Hogle-Ireland, Inc. has extensive experience preparing Housing Elements for jurisdictions throughout California. Our qualified team is knowledgeable of State law, realistic when preparing a sites inventory, and skilled at negotiating with the State Department of Housing and Community Development to achieve certification. As a full-service planning firm, we are also prepared to assist your jurisdiction with all required CEQA documentation and ensure consistency with the Regional Transportation Plan and Sustainable Communities Strategy.
Changes for the Next Housing Element Cycle
- With adoption of SB 375, the housing element planning period has been extended from 5 years to 8 years to allow for synchronization with the Regional Transportation Plan (RTP) and Sustainable Communities Strategy (SCS).
- If a jurisdiction does not rezone or identify sufficient sites in its 2008 housing element, it will be required to carry over and address any leftover housing units within the first year of the 2013 cycle. This is in addition to accommodating all new housing units assigned.
- For jurisdictions which do not submit their 2013 housing element update within 120 days of the October 2013 deadline, their housing element updates revert to a 4-year cycle.
- If HCD cannot make a compliance finding for a housing element, the jurisdiction must achieve the appropriate rezoning within 3 years after housing element adoption or 90 days after the jurisdiction receives comments from HCD, whichever occurs first.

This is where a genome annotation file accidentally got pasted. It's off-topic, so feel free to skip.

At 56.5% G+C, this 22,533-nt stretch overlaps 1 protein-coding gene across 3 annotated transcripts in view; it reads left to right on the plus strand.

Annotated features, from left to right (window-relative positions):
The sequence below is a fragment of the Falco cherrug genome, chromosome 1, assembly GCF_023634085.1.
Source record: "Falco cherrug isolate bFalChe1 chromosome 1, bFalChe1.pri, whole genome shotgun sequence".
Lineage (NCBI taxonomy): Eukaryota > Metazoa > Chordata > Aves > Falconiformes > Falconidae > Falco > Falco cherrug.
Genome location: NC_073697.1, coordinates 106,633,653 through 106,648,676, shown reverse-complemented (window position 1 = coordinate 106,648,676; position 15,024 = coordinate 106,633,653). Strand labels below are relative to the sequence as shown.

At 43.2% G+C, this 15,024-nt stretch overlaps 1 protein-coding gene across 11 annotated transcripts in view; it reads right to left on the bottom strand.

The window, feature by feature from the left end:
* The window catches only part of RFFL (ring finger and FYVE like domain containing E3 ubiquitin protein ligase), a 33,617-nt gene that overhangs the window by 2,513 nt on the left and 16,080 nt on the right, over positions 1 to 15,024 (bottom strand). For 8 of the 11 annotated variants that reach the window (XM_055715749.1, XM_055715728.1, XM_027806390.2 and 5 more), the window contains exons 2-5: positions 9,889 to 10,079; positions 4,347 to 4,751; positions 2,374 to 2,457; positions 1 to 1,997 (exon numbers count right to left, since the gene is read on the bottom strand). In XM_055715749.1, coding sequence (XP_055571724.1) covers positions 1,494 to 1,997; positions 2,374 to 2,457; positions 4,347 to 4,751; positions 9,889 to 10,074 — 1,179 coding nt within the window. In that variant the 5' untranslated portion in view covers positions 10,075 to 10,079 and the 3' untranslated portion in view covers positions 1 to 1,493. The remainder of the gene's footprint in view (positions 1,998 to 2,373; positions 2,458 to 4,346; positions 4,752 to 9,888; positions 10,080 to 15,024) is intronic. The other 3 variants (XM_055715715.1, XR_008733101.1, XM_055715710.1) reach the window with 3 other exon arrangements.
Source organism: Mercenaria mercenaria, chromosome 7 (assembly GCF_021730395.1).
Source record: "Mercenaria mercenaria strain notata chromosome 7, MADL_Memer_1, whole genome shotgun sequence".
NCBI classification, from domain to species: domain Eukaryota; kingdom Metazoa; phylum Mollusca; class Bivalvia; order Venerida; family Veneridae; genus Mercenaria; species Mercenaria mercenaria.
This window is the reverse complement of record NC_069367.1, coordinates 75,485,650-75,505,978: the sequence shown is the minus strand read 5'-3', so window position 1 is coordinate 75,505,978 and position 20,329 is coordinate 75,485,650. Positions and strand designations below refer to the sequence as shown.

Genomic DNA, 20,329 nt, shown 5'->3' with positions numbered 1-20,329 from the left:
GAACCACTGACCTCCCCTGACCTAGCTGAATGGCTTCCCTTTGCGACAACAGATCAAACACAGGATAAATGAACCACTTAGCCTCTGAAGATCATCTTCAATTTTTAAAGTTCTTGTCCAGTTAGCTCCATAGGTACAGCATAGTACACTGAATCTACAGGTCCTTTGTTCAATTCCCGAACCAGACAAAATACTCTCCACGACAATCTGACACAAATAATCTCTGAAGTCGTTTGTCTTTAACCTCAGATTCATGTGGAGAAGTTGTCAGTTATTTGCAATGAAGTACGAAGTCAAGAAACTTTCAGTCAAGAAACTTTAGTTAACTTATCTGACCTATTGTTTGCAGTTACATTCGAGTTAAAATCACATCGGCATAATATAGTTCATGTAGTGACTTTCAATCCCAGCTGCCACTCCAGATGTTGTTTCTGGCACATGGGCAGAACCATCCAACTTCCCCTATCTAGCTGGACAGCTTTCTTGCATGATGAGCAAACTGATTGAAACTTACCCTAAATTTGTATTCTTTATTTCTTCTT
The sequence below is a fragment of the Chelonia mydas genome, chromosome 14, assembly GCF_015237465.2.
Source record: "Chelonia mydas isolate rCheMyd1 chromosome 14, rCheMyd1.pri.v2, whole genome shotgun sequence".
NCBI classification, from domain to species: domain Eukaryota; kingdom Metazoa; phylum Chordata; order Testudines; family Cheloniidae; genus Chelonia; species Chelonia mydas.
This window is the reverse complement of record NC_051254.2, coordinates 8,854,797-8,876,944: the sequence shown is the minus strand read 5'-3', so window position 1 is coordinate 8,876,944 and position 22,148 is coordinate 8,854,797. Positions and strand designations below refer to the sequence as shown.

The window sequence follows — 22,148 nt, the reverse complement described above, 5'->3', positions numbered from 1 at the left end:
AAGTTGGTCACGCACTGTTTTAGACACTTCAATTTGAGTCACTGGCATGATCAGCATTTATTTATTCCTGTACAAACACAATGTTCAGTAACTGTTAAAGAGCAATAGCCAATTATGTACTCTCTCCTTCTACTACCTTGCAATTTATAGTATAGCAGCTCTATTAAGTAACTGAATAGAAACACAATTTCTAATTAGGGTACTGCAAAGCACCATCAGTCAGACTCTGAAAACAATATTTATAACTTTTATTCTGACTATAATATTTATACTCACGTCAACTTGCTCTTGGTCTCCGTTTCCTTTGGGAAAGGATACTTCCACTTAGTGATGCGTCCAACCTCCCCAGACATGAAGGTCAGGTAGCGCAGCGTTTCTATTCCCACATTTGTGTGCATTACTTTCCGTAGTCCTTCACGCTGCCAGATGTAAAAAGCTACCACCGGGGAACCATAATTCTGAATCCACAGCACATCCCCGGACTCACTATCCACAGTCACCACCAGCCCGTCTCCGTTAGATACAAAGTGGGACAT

Consequences of Noncompliance
- Builders’ Remedy – A developer of a housing project in which 49% of the units are affordable to lower-income households can develop any of the sites proposed for rezoning as if they had already been rezoned.
- Action to Compel Zoning – Any interested party can bring an action to compel the jurisdiction to complete the rezoning within 60 days and to seek sanctions if the zoning is not completed.
- Funding Eligibility – Jurisdictions could lose eligibility and priority status for State bond funds, federal funds, and transit-oriented development and park funds.
- Lawsuits – Housing Element noncompliance can mean that a jurisdiction’s General Plan may also be deemed out of compliance, exposing a jurisdiction to legal challenge. A successful challenge may result in a court-ordered halt to approvals of development permits, zone changes, and other building-related actions.
- Attorney’s Fees – The law also provides attorney’s fees to the challenging group if it prevails in a lawsuit challenging noncompliance.
For more information, please contact:
Laura Stetson, AICP - Senior Vice President (626) 356-4460
Nelson Miller - Vice President (951) 787-9222